Rowan Atkinson: Mr Bean star admitted James Bond film ‘not fine because of my performance’

Rowan Atkinson stars in 'Johnny English Strikes Again'

Atkinson is back on screens tonight in a new show celebrating the 30th anniversary of his most iconic creation, Mr Bean. The special will see the likes of writer Richard Curtis, and Atkinson himself, explore how the comedy and Mr Bean became one of the world’s most loved programmes. The star became a household name in the Eighties and Nineties for his appearances as Mr Bean, as well as leading roles in sitcom Blackadder and sketch show Not the Nine O’Clock News.

He has consistently earned critical acclaim for his comedic roles, and more recently has matched this with commercial success, courtesy of the blockbuster franchise centring on bumbling secret agent Johnny English.

But reflecting on one of his roles, the now-66-year-old admitted to frustration over his character Nigel Small-Fawcett in the unofficial James Bond film Never Say Never Again.

Starring opposite the legendary Sean Connery, Atkinson offered light comic relief for his portrayal of Small-Fawcett – a Foreign Office representative in the Bahamas.

Atkinson secured the role at the age of 27 in 1983, in what was his major film role.

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He described being given the role as “an extraordinary thing”, and recalled the excitement he felt as he was “in first class on a British Airways flight on my way to shot a Bond movie”.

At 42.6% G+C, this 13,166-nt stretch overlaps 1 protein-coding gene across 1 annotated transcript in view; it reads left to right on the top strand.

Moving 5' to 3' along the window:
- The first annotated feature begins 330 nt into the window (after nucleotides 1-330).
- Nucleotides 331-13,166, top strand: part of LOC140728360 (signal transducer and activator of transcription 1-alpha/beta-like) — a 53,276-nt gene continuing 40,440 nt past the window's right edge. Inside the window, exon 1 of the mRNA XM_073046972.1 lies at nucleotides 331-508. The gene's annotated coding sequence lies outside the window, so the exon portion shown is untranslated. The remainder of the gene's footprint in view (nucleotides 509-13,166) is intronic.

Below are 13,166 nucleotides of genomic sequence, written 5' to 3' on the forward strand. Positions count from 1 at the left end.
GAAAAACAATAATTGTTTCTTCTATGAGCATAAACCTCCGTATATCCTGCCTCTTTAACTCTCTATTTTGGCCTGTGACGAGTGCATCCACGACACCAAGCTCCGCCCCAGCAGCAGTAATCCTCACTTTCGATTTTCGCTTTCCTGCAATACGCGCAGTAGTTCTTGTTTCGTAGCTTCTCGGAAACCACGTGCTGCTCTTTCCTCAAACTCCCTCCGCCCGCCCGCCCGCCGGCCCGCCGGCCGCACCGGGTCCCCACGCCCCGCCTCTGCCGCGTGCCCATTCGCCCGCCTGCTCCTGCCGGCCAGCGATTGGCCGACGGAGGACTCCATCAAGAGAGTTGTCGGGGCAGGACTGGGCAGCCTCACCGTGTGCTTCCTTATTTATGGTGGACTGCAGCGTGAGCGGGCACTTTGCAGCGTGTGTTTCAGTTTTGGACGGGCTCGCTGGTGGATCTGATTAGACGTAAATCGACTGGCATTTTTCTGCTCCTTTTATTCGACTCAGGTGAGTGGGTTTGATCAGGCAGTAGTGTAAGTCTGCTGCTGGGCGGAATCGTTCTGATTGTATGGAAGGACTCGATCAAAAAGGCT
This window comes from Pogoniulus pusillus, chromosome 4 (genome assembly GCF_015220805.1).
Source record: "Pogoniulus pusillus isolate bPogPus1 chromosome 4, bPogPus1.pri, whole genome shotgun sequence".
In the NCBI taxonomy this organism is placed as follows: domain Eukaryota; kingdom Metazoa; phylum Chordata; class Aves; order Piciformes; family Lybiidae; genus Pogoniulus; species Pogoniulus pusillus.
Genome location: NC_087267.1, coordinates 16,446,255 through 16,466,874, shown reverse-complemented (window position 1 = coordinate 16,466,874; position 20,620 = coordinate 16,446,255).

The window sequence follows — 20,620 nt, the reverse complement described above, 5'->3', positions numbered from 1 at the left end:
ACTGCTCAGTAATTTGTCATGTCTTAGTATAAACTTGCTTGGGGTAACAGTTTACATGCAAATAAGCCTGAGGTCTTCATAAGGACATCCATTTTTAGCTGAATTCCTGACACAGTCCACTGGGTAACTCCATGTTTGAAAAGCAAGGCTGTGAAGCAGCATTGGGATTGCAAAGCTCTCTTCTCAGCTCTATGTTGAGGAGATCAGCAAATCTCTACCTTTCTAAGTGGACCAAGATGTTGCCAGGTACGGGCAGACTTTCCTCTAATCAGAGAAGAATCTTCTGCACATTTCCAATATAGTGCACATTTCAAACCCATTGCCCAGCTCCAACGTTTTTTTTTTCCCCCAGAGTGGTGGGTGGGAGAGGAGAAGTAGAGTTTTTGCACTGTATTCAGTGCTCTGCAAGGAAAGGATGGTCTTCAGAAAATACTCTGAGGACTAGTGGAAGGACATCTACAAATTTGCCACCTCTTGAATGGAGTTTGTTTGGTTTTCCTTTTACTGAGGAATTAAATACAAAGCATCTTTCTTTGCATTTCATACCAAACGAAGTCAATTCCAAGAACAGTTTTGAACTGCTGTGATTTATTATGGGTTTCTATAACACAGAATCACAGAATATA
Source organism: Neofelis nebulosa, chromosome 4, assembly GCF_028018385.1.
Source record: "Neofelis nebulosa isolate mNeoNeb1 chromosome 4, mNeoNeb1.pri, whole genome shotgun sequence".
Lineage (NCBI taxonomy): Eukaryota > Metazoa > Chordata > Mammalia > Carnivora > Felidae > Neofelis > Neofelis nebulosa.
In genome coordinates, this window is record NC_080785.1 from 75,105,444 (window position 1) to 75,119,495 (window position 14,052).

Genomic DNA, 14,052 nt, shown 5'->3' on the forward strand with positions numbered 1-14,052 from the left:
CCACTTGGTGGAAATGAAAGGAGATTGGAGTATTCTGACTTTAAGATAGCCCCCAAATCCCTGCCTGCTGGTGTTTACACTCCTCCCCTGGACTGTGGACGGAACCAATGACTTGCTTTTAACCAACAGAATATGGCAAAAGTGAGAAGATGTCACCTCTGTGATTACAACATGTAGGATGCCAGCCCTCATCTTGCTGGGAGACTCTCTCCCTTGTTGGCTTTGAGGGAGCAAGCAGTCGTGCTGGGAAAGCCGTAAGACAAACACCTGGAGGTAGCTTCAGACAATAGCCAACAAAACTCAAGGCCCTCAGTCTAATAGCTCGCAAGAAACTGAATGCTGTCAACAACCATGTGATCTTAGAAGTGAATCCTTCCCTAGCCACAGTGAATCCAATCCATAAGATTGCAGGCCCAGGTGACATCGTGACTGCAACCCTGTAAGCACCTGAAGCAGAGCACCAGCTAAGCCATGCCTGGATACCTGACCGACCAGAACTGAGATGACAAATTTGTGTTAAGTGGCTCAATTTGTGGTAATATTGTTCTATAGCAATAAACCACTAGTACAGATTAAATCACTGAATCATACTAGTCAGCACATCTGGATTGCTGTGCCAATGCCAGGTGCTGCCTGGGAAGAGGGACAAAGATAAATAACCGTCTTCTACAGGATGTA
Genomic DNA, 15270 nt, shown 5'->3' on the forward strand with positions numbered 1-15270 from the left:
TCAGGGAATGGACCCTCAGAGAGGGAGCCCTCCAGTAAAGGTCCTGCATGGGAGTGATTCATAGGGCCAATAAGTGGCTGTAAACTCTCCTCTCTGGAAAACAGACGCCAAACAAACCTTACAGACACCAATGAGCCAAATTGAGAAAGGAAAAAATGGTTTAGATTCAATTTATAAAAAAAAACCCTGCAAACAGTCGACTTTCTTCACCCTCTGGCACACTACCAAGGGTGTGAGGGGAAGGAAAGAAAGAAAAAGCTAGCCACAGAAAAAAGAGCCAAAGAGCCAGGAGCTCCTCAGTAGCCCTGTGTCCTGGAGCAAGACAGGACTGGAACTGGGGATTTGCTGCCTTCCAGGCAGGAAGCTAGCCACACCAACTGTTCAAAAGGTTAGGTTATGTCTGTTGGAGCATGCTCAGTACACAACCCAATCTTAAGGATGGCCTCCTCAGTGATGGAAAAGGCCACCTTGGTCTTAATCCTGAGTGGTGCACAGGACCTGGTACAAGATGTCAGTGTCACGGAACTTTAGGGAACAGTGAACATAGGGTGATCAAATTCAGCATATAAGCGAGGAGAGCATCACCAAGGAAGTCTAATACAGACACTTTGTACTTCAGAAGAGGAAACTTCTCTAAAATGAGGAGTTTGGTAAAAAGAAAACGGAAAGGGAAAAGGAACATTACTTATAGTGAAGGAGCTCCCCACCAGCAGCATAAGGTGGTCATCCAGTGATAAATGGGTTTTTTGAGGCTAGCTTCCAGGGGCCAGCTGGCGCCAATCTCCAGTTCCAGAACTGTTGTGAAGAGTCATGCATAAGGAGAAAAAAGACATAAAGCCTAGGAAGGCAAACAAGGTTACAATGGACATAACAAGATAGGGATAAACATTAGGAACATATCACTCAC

Yet, it’s one of his appearances that he regrets move, detailing his frustration 35 years on.

He told The One show in 2018D: “Sean Connery was very sweet and the film was fine. Actually it wasn’t very fine in my opinion, because of my performance in it.

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“It’s one of those things that you do when you’re very young and you think this is the way to do it and when I look at it now I think, ‘Hmmm no, I wish I had done something a little different’.”

Connery returned to the role as Bond for a final time, 12 years after he left the franchise in his sixth film as the secret agent Diamonds Are Forever.

The Scottish star famously walked off set declaring he had “always hated that damned James Bond”, adding in 1971: “I’d like to kill him.”

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Reflecting on reprising the role, Connery said his wife Micheline Roquebrune played a key part in making the Highlander star consider going back to Bond.

In an interview with the Daily Sentinel at the time of the film’s release, Connery said his wife told him there was little risk in taking the role again.

He added: “The more I thought about it, the more I thought she was right. There was also a certain amount of curiosity in me about the role, having been away from it so long.”

Atkinson would go on to star in more feature films, including Four Weddings and a Funeral, and Love Actually.

He also made two Mr Bean films, before reprising the character as part of the London 2012 Summer Olympics opening ceremony.

His popularity was best demonstrated after Mr Bean amassed more followers on Facebook than popstar Justin Bieber, but the character’s success “never surprised” Atkinson.

He added: “Watching an adult behaving in a childish way without being remotely aware of his inappropriateness is fundamentally funny.

“The fact the comedy is visual rather than verbal means it has been successful internationally, too.”

Happy Birthday Mr Bean is on ITV tonight from 8pm.

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